There are no calculators for life lessons or in fourth grade
I wish there was an easier way to do division. And I mean long division.
Like this: 61/256 = 4 r 21
If just the thought of doing those calculations in your head bring you the chills, then you can understand the angst of my house.
In fourth grade, the complicated process of long division is taught to children. Taking a small number and figuring out how many times it will go into the larger number, and then you get the answer. Or as Wikipedia explains it.
Either way, you explain it. It’s hard. When the numbers get bigger, the steps keep repeating and the answer becomes more difficult to decipher. Over and Over again.
Life is like that. Just when you think you know the answer to a simple question, you suddenly realize that it doesn’t apply here, or you guess incorrectly and have to redo the multiplication again.
Round up or Round down. Don’t ever think in Odd Numbers
When trying to solve 27/180 — It is easier (mentally) to round the number 27 up to a 30, because 30 is easily divided by 180. This strategy helps you to figure out which number to use by helping you find an easier number to work with.
When struggling with a difficult problem in life, think back to how you solved an issue like this in the past. You will often find the answer to what you have already accomplished in life. Or you can apply the principles you have learned to the new problem that you are facing.
After the complicated process to begin division, it is easy to make a mistake in the subtraction section…even though it is technically easier.
In life, making hard decisions are done with a great deal of planning and calculations, but then you make a silly mistake like forgetting to put enough gasoline in your car or having enough money to pay for parking.
The harder you work, the less mistakes you make. The fewer mistakes you make, the better your chances of winning. Ara Parseghian
Be careful! Approach all areas of your life with planning and forethought. As your teacher taught you, make sure you go back and recheck the simple areas as much as you do the hard ones.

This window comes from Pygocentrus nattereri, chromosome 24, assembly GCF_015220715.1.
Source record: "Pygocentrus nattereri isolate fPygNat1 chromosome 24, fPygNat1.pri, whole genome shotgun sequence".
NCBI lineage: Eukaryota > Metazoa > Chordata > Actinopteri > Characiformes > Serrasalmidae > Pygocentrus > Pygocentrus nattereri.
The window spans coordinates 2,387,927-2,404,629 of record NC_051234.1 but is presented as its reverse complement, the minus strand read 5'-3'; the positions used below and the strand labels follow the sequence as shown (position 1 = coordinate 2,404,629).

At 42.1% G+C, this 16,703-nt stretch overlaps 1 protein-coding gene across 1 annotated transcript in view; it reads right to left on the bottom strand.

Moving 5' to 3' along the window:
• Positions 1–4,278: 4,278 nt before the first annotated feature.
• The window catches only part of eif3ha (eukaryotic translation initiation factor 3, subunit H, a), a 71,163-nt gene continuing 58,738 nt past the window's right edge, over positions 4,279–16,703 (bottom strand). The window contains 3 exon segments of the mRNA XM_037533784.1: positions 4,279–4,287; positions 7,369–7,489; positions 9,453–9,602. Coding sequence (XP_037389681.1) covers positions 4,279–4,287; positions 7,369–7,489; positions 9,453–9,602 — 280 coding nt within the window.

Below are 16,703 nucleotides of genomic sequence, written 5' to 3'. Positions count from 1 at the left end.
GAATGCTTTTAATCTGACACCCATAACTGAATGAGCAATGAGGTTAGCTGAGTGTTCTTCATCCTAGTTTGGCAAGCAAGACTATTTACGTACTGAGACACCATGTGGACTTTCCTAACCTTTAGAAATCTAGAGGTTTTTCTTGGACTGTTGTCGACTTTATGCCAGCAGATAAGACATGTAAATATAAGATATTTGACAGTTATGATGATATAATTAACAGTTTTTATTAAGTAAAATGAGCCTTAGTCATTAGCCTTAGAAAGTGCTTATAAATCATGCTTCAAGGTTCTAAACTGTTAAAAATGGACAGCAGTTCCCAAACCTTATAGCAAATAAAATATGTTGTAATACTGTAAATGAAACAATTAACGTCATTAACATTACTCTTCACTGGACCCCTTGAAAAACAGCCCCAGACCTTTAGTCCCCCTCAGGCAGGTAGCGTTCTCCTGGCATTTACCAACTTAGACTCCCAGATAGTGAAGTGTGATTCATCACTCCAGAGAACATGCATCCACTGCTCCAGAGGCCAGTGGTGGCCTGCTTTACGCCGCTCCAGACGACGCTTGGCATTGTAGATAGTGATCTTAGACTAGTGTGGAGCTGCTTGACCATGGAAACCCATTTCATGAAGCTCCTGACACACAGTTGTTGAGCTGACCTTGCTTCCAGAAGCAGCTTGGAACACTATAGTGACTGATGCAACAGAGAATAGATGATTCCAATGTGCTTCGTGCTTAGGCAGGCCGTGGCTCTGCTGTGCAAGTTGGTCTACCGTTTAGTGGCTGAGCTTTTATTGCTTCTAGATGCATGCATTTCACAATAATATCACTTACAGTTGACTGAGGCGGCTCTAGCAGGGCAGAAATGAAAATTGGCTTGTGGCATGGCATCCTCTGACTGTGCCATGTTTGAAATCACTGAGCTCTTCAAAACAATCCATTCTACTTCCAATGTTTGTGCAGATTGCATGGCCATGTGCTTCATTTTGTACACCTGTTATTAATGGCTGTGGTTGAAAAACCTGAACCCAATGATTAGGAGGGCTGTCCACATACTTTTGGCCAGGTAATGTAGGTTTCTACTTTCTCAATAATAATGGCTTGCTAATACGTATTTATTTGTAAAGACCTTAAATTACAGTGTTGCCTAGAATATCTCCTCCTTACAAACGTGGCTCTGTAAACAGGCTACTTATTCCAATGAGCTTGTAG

Keep Focused even though it is Hard
Long division and long work days are very similar. It is easy to lose focus in the middle of a hard day. So make sure you keep your focus, and keep working. Skip the temptation to take shortcuts that aren’t allowed in your work
Concentrate all your thoughts upon the work at hand. The sun’s rays do not burn until brought to a focus. Alexander Graham Bell
Take Your Recess Break
While a fourth grader would never miss recess time, adults seem to forget that this option is there. Make sure you take some time to allow your mind to have a break occasionally.
Related: Read about a great date night in – Board Games that are still fun today!
Get a fresh cup of Coffee breaks, walking around the room, taking the stairs instead of the elevator, or getting a snack are all great ways of letting your mind breathe and recharge.
Circle Your Correct Answer
Remember the wins! Make those important times in your life stand out for the positive. Focus on what you did right and keep a record of it! It may be easier to remember the failures, but remembering the positive times helps you to keep going during those hard times
According to a New York Times article titled “Praise Is Fleeting, but Brickbats We Recall”, it was said, that it is easier to remember bad times versus good ones because the “bad” make more of an impact on you. In fact, negative feedback hurt people twice as much as when given positive feedback. To overcome one negative action (from a leader or manager) or negative feedback at work, it requires 5 positive actions. It’s a 1:5 ratio of negative actions versus positive.
With the ratio being so off-balance, make sure you take time every day to focus on the positive in your life. Whether you write them down in a book or find a fun app to record them in, find a way to make sure you record them.
Passing fourth grade will be my daughter’s shining achievement this year; what will be yours?
Will you be bogged down by the long, complicated problems you are facing and focusing on the negatives? Or will you remember what you have succeeded in and keep going?
Let me know in the comments what lessons you have learned in math and life!
Previously published in The Ascent on March 30th